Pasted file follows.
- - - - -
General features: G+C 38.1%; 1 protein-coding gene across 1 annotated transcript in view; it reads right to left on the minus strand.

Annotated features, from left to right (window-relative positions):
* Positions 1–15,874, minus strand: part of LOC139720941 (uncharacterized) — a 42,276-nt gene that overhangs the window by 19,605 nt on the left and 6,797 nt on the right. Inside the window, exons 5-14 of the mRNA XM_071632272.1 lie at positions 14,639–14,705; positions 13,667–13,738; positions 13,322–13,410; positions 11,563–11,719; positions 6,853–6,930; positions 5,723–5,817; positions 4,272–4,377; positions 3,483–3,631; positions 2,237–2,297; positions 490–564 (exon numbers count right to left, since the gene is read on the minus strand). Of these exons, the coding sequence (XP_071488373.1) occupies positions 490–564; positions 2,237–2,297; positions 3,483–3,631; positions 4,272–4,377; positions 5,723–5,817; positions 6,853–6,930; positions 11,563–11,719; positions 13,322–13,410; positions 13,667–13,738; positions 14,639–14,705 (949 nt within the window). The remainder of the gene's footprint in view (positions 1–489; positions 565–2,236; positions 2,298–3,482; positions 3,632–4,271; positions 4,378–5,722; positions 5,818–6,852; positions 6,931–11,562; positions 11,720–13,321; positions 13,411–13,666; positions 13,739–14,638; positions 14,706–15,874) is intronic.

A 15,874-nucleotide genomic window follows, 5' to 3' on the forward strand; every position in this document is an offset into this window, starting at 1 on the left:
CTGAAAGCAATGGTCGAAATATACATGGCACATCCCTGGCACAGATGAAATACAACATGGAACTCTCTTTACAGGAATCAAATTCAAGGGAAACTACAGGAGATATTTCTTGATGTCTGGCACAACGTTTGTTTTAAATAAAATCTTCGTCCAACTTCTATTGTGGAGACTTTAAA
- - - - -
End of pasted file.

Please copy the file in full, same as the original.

General features: G+C 38.1%; 1 protein-coding gene across 1 annotated transcript in view; it reads right to left on the minus strand.

Annotated features, from left to right (window-relative positions):
* Positions 1–15,874, minus strand: part of LOC139720941 (uncharacterized) — a 42,276-nt gene that overhangs the window by 19,605 nt on the left and 6,797 nt on the right. Inside the window, exons 5-14 of the mRNA XM_071632272.1 lie at positions 14,639–14,705; positions 13,667–13,738; positions 13,322–13,410; positions 11,563–11,719; positions 6,853–6,930; positions 5,723–5,817; positions 4,272–4,377; positions 3,483–3,631; positions 2,237–2,297; positions 490–564 (exon numbers count right to left, since the gene is read on the minus strand). Of these exons, the coding sequence (XP_071488373.1) occupies positions 490–564; positions 2,237–2,297; positions 3,483–3,631; positions 4,272–4,377; positions 5,723–5,817; positions 6,853–6,930; positions 11,563–11,719; positions 13,322–13,410; positions 13,667–13,738; positions 14,639–14,705 (949 nt within the window). The remainder of the gene's footprint in view (positions 1–489; positions 565–2,236; positions 2,298–3,482; positions 3,632–4,271; positions 4,378–5,722; positions 5,818–6,852; positions 6,931–11,562; positions 11,720–13,321; positions 13,411–13,666; positions 13,739–14,638; positions 14,706–15,874) is intronic.

A 15,874-nucleotide genomic window follows, 5' to 3' on the forward strand; every position in this document is an offset into this window, starting at 1 on the left:
CTGAAAGCAATGGTCGAAATATACATGGCACATCCCTGGCACAGATGAAATACAACATGGAACTCTCTTTACAGGAATCAAATTCAAGGGAAACTACAGGAGATATTTCTTGATGTCTGGCACAACGTTTGTTTTAAATAAAATCTTCGTCCAACTTCTATTGTGGAGACTTTAAA